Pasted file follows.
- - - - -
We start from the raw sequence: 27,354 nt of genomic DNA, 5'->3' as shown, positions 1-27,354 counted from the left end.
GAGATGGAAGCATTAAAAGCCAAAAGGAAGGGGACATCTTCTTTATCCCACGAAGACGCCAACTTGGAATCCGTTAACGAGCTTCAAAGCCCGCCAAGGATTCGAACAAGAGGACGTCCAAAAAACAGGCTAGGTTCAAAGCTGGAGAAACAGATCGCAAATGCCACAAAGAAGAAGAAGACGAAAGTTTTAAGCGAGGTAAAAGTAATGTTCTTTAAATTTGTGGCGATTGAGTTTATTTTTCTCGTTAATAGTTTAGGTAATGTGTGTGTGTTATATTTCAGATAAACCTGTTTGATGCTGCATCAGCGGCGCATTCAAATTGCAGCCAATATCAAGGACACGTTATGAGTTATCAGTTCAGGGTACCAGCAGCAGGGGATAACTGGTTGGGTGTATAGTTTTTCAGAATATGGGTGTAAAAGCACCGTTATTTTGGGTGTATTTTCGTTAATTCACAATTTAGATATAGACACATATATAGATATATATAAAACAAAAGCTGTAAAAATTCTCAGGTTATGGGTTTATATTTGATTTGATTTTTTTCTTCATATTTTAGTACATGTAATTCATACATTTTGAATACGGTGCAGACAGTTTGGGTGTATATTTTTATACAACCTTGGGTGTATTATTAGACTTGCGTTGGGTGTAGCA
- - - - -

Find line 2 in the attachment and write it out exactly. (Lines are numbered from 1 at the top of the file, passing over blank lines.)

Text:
GAGATGGAAGCATTAAAAGCCAAAAGGAAGGGGACATCTTCTTTATCCCACGAAGACGCCAACTTGGAATCCGTTAACGAGCTTCAAAGCCCGCCAAGGATTCGAACAAGAGGACGTCCAAAAAACAGGCTAGGTTCAAAGCTGGAGAAACAGATCGCAAATGCCACAAAGAAGAAGAAGACGAAAGTTTTAAGCGAGGTAAAAGTAATGTTCTTTAAATTTGTGGCGATTGAGTTTATTTTTCTCGTTAATAGTTTAGGTAATGTGTGTGTGTTATATTTCAGATAAACCTGTTTGATGCTGCATCAGCGGCGCATTCAAATTGCAGCCAATATCAAGGACACGTTATGAGTTATCAGTTCAGGGTACCAGCAGCAGGGGATAACTGGTTGGGTGTATAGTTTTTCAGAATATGGGTGTAAAAGCACCGTTATTTTGGGTGTATTTTCGTTAATTCACAATTTAGATATAGACACATATATAGATATATATAAAACAAAAGCTGTAAAAATTCTCAGGTTATGGGTTTATATTTGATTTGATTTTTTTCTTCATATTTTAGTACATGTAATTCATACATTTTGAATACGGTGCAGACAGTTTGGGTGTATATTTTTATACAACCTTGGGTGTATTATTAGACTTGCGTTGGGTGTAGCA